The Labour Party has set out plans “to deliver fast and free full-fibre broadband for all by bringing parts of BT into public ownership and creating a new British Broadband public service”. This is bad economics.
There is no doubt that the wider availability of broadband would be a ‘good thing’. Indeed, the case was well made in a recent CEBR report, commissioned by BT’s Openreach itself. Improved digital infrastructure would bring substantial economic benefits in terms of increased consumer welfare and business productivity, as well as being important for social inclusion and connectivity.
Nonetheless, the case for state ownership and control is flimsy. For a start, full-fibre broadband is not a ‘public good’ in the economic sense of something whose benefits would be hard for a private sector provider to monetise. In particular, unlike classic public goods such as flood defences, individuals who are not willing to pay for broadband access can easily be excluded.
What’s more, while there might be some positive spillovers (‘externalities’) that could justify a proportionate level of public subsidy, most of the benefits of broadband access are enjoyed by the users themselves. Private providers can therefore charge for these benefits and are already incentivised to deliver an optimal service.
Of course, this may not work perfectly in practice. But the UK telecoms market is now one of the most competitive and dynamic in the world. This has already delivered huge improvements in quality and value for money, particularly since privatisation, precisely because of increased competition and the profit motive.
Looking forward, Openreach has argued that “up to 90% of the UK could be attractive for full fibre investment by the private sector”, implying that taxpayer support might only be needed for the remaining 10%. But Labour’s plans go far beyond this, with up to 100% of the work expected to be done by the state.
Indeed, Labour seems to take it for granted that the government can do a better job than the market. Does anyone fondly remember how quick and easy it was to have a landline installed in the 1970s when the state-owned Post Office had a national monopoly? No, me neither.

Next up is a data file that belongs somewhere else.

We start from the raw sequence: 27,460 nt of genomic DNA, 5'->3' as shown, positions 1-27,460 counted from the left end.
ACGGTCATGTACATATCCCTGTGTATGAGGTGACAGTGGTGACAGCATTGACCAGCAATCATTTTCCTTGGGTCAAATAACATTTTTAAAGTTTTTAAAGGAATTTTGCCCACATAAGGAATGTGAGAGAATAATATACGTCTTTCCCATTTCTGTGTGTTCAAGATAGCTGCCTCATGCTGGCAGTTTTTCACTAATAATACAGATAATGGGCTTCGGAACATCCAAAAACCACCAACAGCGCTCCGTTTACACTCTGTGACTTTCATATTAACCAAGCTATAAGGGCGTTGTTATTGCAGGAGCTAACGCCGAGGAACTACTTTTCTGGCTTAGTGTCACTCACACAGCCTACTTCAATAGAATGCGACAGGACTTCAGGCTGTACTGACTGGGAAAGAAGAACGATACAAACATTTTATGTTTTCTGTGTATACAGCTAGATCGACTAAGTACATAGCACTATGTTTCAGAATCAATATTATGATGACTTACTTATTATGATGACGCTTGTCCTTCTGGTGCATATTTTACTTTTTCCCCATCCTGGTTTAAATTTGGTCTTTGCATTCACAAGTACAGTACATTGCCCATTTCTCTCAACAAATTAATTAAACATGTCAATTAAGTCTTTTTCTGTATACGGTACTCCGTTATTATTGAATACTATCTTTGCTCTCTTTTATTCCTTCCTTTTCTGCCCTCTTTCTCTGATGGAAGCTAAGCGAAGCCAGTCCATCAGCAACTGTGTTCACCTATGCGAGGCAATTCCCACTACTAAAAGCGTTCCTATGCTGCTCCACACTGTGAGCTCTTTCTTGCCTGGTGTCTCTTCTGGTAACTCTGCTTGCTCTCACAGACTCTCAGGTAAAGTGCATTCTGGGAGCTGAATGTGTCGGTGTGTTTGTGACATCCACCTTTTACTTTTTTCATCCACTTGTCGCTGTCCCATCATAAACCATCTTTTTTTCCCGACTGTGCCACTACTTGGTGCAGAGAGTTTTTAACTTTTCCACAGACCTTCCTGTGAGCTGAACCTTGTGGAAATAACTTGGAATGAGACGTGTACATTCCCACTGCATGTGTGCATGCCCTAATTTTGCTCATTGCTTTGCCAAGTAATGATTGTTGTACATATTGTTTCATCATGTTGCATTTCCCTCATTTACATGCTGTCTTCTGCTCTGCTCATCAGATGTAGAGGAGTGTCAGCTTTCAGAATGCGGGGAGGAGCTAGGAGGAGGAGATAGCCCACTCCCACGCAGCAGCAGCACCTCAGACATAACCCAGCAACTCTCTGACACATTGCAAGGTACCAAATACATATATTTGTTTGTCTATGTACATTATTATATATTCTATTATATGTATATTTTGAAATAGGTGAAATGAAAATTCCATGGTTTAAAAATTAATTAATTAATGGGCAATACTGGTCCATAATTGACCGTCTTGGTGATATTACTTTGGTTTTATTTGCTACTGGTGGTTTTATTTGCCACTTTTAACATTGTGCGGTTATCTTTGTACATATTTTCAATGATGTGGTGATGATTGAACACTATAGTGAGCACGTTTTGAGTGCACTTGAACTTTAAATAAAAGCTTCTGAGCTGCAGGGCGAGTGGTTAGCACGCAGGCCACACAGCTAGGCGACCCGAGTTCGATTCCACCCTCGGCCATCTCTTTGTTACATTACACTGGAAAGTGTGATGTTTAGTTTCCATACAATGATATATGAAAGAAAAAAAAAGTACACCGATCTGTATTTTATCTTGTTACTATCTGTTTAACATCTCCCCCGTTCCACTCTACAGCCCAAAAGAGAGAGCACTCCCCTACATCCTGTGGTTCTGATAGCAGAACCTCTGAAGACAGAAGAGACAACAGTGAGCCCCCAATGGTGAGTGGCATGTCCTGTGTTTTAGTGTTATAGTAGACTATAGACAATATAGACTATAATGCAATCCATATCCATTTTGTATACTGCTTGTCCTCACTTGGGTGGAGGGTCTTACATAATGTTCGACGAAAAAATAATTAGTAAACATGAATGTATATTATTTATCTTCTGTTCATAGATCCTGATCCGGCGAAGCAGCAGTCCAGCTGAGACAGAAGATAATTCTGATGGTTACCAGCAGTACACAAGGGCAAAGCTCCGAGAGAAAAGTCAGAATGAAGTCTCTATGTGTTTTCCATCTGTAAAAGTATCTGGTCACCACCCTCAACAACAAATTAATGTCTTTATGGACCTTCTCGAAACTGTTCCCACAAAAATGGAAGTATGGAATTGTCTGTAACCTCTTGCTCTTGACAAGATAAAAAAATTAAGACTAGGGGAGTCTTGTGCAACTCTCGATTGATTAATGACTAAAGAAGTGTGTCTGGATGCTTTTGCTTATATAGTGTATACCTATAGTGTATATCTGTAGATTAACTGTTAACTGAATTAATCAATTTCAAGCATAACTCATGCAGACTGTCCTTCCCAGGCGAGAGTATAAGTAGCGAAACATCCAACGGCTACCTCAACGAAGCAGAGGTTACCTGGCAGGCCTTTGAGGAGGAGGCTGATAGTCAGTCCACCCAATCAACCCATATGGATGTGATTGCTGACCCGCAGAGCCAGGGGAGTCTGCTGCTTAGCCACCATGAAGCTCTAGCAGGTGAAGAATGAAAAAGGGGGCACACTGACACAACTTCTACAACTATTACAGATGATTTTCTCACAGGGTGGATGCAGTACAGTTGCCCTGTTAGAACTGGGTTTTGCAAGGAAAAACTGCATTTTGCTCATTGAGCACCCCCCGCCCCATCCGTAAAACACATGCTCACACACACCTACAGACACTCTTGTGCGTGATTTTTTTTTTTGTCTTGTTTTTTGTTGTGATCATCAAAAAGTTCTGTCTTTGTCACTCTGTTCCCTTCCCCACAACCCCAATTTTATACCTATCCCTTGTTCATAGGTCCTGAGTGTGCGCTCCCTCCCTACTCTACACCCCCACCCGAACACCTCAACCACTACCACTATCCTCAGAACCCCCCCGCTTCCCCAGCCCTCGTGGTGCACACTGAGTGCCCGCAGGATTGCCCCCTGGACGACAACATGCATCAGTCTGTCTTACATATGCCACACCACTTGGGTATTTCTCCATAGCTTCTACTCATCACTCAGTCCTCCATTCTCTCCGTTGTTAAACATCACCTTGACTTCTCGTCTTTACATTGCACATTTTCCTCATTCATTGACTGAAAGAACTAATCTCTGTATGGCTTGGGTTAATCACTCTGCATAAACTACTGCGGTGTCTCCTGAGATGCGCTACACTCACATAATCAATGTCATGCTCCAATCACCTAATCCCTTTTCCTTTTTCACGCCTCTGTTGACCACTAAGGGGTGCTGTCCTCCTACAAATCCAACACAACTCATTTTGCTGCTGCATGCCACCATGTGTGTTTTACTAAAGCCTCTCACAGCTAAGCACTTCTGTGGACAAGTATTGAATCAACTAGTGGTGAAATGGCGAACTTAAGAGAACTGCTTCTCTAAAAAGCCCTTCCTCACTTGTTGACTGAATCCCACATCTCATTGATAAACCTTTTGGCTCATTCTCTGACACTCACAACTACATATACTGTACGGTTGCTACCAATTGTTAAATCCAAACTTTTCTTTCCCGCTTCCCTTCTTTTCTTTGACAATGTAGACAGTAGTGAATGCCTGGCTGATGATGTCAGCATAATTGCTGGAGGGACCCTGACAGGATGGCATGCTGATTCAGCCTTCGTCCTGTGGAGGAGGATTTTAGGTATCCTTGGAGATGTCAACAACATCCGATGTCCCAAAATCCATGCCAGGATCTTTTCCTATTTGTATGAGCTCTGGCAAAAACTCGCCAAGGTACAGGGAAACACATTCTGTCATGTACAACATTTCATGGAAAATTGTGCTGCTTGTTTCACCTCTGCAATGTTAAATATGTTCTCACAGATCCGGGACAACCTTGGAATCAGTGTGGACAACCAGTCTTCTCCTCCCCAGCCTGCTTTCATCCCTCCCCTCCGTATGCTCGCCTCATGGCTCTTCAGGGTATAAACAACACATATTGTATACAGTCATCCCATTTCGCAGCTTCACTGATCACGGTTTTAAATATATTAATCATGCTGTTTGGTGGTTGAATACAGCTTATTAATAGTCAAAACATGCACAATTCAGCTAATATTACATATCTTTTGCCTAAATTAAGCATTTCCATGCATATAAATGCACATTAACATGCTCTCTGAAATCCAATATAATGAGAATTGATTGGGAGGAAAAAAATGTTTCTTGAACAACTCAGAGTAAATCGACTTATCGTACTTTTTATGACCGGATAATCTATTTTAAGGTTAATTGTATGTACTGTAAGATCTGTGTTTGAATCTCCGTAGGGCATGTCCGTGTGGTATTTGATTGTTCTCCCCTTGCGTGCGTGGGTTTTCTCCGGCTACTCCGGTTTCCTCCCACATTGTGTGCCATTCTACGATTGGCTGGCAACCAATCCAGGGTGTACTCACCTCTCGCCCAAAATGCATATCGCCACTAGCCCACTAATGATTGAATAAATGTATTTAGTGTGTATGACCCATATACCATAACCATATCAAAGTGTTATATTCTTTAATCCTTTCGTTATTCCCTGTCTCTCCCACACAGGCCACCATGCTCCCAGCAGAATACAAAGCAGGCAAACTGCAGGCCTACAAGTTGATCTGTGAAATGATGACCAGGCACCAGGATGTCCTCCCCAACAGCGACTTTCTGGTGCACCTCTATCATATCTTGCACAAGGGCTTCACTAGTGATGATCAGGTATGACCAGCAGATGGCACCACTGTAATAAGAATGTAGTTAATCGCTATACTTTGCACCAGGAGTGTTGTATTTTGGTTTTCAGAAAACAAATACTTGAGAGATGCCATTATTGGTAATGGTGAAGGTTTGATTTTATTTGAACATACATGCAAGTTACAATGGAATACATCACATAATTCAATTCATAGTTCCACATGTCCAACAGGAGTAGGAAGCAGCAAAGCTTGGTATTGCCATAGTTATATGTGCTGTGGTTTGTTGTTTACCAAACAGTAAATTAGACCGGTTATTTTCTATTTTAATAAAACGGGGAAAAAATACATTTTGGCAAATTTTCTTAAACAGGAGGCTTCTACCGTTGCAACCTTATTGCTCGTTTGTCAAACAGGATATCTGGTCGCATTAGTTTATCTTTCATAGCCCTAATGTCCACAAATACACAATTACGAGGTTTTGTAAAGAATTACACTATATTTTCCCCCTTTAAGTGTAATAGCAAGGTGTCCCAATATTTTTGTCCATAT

Labour is holding up South Korea as an example of how the state can help deliver top quality broadband. But even there, the service is provided by competing private companies, and customers are expected to pay.
A better comparison might be with Australia, where the government set up a national network operator which acquired others to form a state monopoly. Guess what? Australia’s ‘National Broadband Network’ (reviewed in this NERA report) has resulted in long delays, huge cost overruns, and failed to deliver the expected results.
The UK government’s own track record in picking winning technologies is pretty dreadful, including in telecoms. Full-fibre broadband is the gold standard – at the moment. But it would be typical if Labour directed tens of billions of taxpayers’ money into a particular model only for something better to come along.
Here many people hold on to the romantic view, popularised by Mariana Mazzucato, that the state was responsible for the global technological revolution in the first place, and conclude that the state should take over the delivery of broadband too.
However, this narrative confuses the invention of things such as the World Wide Web or GPS, and the work done to turn these inventions into something practical for widespread use. It’s almost always the free market, driven by the dreaded profit motive, that has created the commercial applications.
In the case of broadband, there are doubtless ways in which the market could be made to work better, including a strengthening of pro-competitive regulation and a reduction in barriers to the roll out of broadband, such as easier access to land and properties for all providers.
But Labour’s plan would actually strengthen the dominance of a single player, and a state-owned one at that. This is only likely to drive other providers out of the market. (If we’re still tied to the EU’s rules on state ownership, procurement and competition, the European Commission might have something to say about this as well.)
Labour is also wrong to claim that state broadband would be ‘free’, or, in the words of John McDonnell, “literally eliminate bills for millions of people across the UK”. This pitch is odd in itself: if this many people are already willing to pay £30 per month for broadband, what’s the point in making it free for everyone, regardless of need?